Two days after the martyrdom, Brother Jones attended a viewing of the bodies of Joseph and Hyrum, laid in their coffins at Joseph’s house in Nauvoo. He later wrote that he then beheld “the two wisest and most virtuous men on the earth without any doubt, whom I had seen just awhile before preaching tenderly from between the iron bars of their jail the gospel of peace to those who wanted to kill them.”13 If Joseph had been able to gain the ears of those who finally killed him, to let them feel of his great spirit and friendship, undoubtedly some of their hearts would have also been softened.
A target of relentless persecution and injustice, God’s chosen prophet of the Restoration epitomized the Savior’s admonition to “love your enemies, bless them that curse you, do good to them that hate you, and pray for them who despitefully use you and persecute you; that ye may be the children of your Father who is in heaven.” (3 Ne. 12:44–45.)
But Joseph did more than use soft words guided by the Spirit to show love and compassion for his enemies. His kind treatment of two spiteful Missouri agents, Reynolds and Wilson, is one example.
On order from the governor of Missouri, Reynolds and Wilson arrested Joseph in Nauvoo in June 1843. They cruelly abused their prisoner, punching his sides with their pistols, threatening his life, and taking him away before he could see his family.
The tables were soon turned on the two officers when they were forced to return to Nauvoo to be tried for threatening the lives of Joseph and another Church member. Joseph had a feast prepared in celebration of his safe return, and among his guests were Reynolds and Wilson.14 That afternoon, in a speech to Nauvoo’s citizens, Joseph reported, speaking of Reynolds and Wilson:
“I have brought these men to Nauvoo, and committed them to her from whom I was torn, not as prisoners in chains, but as prisoners of kindness. I have treated them kindly. I have had the privilege of rewarding them good for evil. They took me unlawfully, treated me rigorously, strove to deprive me of my rights, and would have run with me into Missouri to have been murdered, if Providence had not interposed. But now they are in my hands; and I have taken them into my house, set them at the head of my table, and placed before them the best which my house afforded; and they were waited upon by my wife, whom they deprived of seeing me when I was taken.”15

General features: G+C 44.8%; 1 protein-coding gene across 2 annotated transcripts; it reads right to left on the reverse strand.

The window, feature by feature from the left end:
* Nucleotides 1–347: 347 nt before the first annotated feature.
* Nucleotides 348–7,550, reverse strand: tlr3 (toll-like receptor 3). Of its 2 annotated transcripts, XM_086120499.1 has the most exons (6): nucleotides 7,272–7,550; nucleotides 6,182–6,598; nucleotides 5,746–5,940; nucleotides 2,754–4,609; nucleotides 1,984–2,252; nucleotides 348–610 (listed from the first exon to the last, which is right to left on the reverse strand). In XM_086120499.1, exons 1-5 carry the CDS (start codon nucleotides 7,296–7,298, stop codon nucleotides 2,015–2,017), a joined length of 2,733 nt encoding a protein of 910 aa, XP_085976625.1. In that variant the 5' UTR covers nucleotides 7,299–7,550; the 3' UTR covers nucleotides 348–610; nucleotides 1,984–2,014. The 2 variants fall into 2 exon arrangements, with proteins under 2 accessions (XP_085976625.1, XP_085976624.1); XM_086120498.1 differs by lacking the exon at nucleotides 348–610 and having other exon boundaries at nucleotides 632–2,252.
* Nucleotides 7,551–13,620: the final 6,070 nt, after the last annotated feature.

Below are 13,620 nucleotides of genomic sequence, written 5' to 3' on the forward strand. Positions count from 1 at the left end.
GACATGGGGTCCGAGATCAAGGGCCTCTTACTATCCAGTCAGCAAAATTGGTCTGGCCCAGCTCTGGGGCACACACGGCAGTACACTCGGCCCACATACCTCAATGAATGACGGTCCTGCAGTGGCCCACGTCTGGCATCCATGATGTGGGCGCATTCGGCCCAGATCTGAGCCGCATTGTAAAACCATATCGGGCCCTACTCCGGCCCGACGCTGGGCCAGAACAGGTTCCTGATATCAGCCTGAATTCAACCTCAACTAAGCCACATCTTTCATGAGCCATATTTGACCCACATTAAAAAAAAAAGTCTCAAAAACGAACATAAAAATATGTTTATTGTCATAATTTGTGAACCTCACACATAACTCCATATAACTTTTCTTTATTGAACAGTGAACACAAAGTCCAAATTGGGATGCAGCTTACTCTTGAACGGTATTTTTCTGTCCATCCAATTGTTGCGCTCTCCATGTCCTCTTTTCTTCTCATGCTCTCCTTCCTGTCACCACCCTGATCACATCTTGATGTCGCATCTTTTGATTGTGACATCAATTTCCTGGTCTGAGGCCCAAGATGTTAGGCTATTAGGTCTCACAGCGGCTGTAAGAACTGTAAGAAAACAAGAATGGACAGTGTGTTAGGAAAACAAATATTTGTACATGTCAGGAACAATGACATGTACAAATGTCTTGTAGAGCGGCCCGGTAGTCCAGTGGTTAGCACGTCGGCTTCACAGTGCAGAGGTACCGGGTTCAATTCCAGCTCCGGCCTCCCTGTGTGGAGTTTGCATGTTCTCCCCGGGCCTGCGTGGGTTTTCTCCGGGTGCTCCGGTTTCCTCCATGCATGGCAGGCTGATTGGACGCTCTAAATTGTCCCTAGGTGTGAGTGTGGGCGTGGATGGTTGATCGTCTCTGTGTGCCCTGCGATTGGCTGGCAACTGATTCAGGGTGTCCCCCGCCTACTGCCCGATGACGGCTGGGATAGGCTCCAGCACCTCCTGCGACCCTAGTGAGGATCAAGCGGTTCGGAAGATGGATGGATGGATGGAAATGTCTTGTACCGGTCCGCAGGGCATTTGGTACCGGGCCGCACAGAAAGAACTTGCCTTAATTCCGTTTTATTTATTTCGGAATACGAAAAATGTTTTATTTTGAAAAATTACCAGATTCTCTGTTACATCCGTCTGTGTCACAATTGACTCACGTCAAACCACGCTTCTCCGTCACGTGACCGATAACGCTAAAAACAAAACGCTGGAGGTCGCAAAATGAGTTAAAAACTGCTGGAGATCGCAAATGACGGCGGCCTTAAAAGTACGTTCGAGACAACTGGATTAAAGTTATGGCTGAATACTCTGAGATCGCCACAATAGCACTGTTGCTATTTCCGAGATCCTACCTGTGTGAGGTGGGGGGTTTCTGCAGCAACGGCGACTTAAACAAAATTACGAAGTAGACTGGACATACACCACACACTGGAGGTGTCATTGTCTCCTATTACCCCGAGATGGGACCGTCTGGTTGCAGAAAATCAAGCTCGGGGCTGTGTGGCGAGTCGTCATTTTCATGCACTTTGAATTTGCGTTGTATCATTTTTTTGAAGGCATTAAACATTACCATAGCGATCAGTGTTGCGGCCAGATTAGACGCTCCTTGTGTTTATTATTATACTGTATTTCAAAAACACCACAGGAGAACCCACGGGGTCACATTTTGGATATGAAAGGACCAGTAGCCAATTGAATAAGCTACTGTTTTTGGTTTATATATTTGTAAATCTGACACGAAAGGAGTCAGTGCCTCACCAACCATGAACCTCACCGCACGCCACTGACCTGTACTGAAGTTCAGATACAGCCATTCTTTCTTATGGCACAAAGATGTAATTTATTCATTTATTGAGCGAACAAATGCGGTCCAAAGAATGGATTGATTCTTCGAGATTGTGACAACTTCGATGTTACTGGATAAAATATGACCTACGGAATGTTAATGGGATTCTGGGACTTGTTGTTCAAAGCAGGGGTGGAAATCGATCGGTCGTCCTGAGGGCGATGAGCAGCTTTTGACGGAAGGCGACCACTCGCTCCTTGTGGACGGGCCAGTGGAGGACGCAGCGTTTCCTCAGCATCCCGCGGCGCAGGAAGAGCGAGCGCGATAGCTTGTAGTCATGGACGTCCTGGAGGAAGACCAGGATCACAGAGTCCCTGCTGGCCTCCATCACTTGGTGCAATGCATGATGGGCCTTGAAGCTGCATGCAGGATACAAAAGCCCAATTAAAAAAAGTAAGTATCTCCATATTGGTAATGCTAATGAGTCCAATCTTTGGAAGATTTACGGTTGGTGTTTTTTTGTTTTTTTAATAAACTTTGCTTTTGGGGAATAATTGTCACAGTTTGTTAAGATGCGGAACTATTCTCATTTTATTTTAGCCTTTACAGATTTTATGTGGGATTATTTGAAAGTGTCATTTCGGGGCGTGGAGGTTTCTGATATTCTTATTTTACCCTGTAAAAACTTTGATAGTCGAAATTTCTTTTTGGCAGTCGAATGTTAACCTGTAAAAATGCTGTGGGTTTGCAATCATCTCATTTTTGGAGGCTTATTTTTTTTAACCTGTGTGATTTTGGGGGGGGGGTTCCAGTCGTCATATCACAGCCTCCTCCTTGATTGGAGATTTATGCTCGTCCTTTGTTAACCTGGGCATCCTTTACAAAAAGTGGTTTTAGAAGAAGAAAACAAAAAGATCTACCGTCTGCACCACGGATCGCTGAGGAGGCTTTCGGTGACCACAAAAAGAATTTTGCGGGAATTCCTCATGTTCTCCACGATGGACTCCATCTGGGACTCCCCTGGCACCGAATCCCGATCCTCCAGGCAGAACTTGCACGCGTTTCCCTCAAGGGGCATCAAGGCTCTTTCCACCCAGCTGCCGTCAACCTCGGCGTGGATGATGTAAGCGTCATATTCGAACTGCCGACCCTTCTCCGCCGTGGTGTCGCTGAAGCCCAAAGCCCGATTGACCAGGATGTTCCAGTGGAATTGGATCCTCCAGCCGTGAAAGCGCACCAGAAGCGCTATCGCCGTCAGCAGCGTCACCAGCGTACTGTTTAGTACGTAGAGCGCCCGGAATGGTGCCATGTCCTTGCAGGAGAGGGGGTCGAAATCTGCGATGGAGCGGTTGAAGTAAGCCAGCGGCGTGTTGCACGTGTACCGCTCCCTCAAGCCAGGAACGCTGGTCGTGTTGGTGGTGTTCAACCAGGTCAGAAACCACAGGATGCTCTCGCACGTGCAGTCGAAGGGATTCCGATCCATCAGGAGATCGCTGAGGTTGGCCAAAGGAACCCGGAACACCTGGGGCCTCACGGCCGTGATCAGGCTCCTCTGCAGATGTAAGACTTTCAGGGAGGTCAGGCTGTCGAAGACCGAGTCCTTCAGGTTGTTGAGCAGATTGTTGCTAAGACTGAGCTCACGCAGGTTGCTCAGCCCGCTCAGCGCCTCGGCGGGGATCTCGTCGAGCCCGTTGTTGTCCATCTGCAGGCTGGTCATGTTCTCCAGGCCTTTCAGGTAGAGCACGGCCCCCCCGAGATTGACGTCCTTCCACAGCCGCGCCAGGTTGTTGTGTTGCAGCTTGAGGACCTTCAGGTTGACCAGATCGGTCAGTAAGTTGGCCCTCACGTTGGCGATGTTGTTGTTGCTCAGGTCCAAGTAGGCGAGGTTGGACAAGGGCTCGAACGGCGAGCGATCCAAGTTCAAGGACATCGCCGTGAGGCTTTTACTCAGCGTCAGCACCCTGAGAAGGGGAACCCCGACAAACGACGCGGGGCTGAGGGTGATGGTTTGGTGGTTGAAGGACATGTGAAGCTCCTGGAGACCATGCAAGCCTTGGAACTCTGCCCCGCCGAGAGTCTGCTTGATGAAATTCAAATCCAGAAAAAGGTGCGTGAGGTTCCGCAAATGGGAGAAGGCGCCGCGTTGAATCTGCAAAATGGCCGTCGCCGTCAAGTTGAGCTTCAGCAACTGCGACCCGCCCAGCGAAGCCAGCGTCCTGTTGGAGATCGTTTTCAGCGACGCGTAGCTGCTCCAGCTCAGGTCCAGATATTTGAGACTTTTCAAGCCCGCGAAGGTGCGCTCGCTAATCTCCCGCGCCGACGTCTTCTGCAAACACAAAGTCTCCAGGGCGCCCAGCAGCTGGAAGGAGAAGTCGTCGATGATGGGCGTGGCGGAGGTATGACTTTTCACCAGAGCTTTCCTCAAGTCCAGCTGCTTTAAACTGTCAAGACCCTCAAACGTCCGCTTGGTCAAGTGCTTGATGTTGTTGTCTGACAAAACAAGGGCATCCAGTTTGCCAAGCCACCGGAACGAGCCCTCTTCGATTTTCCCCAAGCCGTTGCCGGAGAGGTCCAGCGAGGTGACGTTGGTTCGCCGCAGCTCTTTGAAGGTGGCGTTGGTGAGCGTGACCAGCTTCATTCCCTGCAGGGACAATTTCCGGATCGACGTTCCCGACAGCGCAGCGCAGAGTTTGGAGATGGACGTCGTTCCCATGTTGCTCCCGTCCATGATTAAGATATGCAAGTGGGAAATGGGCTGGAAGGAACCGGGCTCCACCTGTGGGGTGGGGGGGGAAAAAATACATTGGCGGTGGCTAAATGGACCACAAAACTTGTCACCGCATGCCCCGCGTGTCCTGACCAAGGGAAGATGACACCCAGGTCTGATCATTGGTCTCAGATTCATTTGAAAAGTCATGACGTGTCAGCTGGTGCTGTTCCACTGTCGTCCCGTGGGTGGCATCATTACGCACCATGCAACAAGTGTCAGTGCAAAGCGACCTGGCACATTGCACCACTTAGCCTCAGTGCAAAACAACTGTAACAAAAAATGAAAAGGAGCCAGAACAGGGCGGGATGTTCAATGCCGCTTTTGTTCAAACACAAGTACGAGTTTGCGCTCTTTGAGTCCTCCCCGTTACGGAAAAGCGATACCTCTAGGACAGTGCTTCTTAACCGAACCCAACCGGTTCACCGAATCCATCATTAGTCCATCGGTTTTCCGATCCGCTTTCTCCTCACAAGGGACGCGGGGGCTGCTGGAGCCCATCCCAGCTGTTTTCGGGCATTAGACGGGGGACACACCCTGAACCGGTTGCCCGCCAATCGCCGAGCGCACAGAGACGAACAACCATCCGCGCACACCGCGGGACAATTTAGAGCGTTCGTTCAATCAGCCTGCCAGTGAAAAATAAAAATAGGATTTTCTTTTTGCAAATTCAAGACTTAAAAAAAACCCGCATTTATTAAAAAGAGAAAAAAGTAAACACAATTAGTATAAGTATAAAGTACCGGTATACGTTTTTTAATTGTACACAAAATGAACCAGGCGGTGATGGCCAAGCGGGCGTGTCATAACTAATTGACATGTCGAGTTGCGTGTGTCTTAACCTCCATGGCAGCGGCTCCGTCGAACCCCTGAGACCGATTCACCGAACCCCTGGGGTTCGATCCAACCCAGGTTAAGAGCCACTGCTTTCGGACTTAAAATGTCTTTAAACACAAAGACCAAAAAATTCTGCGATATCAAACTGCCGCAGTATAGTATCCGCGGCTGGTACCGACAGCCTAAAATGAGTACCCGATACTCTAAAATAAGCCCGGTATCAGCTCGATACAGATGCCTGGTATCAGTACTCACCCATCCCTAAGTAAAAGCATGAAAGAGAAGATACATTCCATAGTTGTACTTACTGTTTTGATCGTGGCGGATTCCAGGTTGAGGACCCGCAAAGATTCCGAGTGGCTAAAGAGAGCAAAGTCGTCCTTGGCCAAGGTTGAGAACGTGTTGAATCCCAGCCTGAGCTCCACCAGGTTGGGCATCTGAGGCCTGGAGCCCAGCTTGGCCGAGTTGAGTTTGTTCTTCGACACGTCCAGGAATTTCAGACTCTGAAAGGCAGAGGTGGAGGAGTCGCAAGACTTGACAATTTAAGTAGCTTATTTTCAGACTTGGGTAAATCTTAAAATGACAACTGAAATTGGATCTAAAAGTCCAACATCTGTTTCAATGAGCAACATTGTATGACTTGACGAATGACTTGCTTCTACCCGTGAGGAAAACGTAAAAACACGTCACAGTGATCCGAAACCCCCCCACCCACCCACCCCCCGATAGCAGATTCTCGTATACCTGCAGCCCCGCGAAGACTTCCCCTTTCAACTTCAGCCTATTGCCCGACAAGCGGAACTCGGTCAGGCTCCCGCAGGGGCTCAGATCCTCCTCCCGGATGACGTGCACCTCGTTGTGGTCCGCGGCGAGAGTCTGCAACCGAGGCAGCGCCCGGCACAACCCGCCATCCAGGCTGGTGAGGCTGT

President Lorenzo Snow once counseled a group of departing missionaries, “There is a way to reach every human heart, and it is your business to find the way to the hearts of those to whom you are called [to serve].”16 Joseph Smith was a man who, given the opportunity, was able to find the way to men’s hearts almost without exception.
Elder George Q. Cannon wrote of Joseph, “His magnetism was masterful, and his heroic qualities won universal admiration. Where he moved all classes were forced to recognize in him the man of power.”17 Like the Apostle Paul before King Agrippa (Acts 26:28) or Ammon before King Lamoni’s father (Alma 20:26), Joseph the Prophet possessed a remarkable gift for penetrating his adversaries’ hearts, if they gave him audience.
That gift is one of many personal attributes that underscore Joseph’s prophetic stature and remind us of what we, too, can accomplish in companionship with the Lord.